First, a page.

by Gordon M. Hahn
The British paper The Guardian reports that the formerly Russian opposition journalist Andrei Babitskii is leading the efforts of the pro-Russian Ukrainian breakaway region Donetsk People’s Republic’s to set up a new television channel According to the paper, Babitskii said the following in a recent interview in Donetsk: “I think the situation has changed a lot since the conflict sprung up between Russia and the west. And to a significant extent, Radio Liberty, which for a long time was a journalistic organisation, has become a propaganda instrument.” Babitskii also told The Guardian: “I had filmed a piece about the exhumation of bodies of people shot by the Aidar [pro-Ukraine volunteer] battalion, and they cut it heavily and created a huge scandal. The Ukrainian service (of RFERL) said that with my views I should not be sent to Donbass.” In September 2014, RFERL fired Babitskii (www.theguardian.com/world/2015/jul/10/putin-russia-donetsk-andrei-babitsky).
As I wrote on this site on March 16th:
The anti-Putin opposition newspaper Novaya gazeta as well as Tass are reporting that Andrei Babitskii has been fired for taking an “incorrect position on Crimea” by supporting Russia’s reunification of the peninsula with Russia. Babitskii took the politically incorrect position in a blog not in an article or broadcast connected with RFERL. In the blog commentary, he also criticized Russian President Vladimir Putin, of whom Babitskii has always been a critic (http://www.novayagazeta.ru/news/1680987.html).
Tass reported that Babitskiy had been terminated because he had exposed some of the many war crimes committed by Ukrainian neo-fascists fighting alongside the Western-backed Ukrainian army in its civil war with the Donbass insurgents, citing the Czech newspaper Lidove noviny (http://tass.ru/mezhdunarodnaya-panorama/1829143).
Ironically, the US government correctly supported Babitskii in the 1990s when he was temporarily detained by Russian security services for his coverage of the war in Chechnya and an interview he conducted with Chechen terrorist Shamil Basayev.
Perhaps, this is what the great Soviet dissident and human rights champion Andrei Sakharov meant when he referred to the inevitable “convergence” of our respective political systems.
The significance of Babitskii’s ‘defection’ back to the Russian fold is at least three-fold:
First, it demonstrates my contention of the ongoing intellectual corruption of the US government, media, academia, and especially rusology.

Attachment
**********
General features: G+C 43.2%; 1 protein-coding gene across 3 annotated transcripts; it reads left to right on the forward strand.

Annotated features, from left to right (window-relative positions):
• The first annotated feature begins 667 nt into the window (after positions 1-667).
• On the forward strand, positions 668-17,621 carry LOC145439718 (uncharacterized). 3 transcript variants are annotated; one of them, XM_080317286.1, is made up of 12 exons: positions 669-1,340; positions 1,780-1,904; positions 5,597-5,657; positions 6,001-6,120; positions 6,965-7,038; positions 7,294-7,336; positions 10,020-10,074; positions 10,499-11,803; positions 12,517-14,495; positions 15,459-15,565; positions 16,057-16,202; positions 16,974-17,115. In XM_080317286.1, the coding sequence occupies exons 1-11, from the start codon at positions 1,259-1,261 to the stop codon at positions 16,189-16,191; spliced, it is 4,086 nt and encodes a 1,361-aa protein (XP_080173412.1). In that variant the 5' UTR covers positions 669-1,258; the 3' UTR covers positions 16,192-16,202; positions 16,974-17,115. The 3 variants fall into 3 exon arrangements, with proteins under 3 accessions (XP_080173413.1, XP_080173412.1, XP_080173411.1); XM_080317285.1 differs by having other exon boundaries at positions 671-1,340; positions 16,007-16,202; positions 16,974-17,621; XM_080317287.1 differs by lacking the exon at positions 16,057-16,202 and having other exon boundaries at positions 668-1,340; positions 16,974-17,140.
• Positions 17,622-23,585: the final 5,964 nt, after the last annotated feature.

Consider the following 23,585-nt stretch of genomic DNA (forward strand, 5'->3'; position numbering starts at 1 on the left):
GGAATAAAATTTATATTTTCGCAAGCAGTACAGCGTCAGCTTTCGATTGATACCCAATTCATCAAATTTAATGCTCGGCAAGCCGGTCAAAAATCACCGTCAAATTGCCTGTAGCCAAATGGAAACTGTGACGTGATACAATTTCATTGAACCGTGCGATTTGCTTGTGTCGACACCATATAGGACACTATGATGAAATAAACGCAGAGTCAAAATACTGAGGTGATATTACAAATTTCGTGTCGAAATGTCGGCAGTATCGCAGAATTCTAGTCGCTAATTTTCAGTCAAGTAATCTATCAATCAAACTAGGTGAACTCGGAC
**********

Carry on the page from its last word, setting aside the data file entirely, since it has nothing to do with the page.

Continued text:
Second, it demonstrates the extent to which the US position that the crisis and civil war in Ukraine were of Russia’s making – “Putin’s war” etc. – is gravely overstated and counter-productive.
Third, just as with the 2008 Georgian war, slowly but surely people are beginning to wake up to the fact that the crisis and war in Ukraine is no less the fault of Western policies — such as NATO expansion, (more so in its implementation than the policy itself) EU expansion, and revolution-promotion — than they are the fault of Russian policy.
Gordon M. Hahn is an Analyst and Advisory Board Member of the Geostrategic Forecasting Corporation, Chicago, Illinois; Senior Researcher, Center for Terrorism and Intelligence Studies (CETIS), Akribis Group, San Jose, California Analyst/Consultant, Russia Other Points of View – Russia Media Watch; and Senior Researcher and Adjunct Professor, MonTREP, Monterey, California. Dr Hahn is author of three well-received books, Russia’s Revolution From Above (Transaction, 2002), Russia’s Islamic Threat (Yale University Press, 2007), which was named an outstanding title of 2007 by Choice magazine, and The ‘Caucasus Emirate’ Mujahedin: Global Jihadism in Russia’s North Caucasus and Beyond (McFarland Publishers, 2014). He has been a Senior Associate at the Center for Strategic and International Studies (2011-2013) and a Visiting Scholar at the Hoover Institution and the Kennan Institute. Dr. Hahn has authored hundreds of articles in scholarly journals and other publications on Russian, Eurasian and international politics and wrote, edited and published the Islam, Islamism, and Politics in Eurasia Report (IIPER) at CSIS from 2010-2013.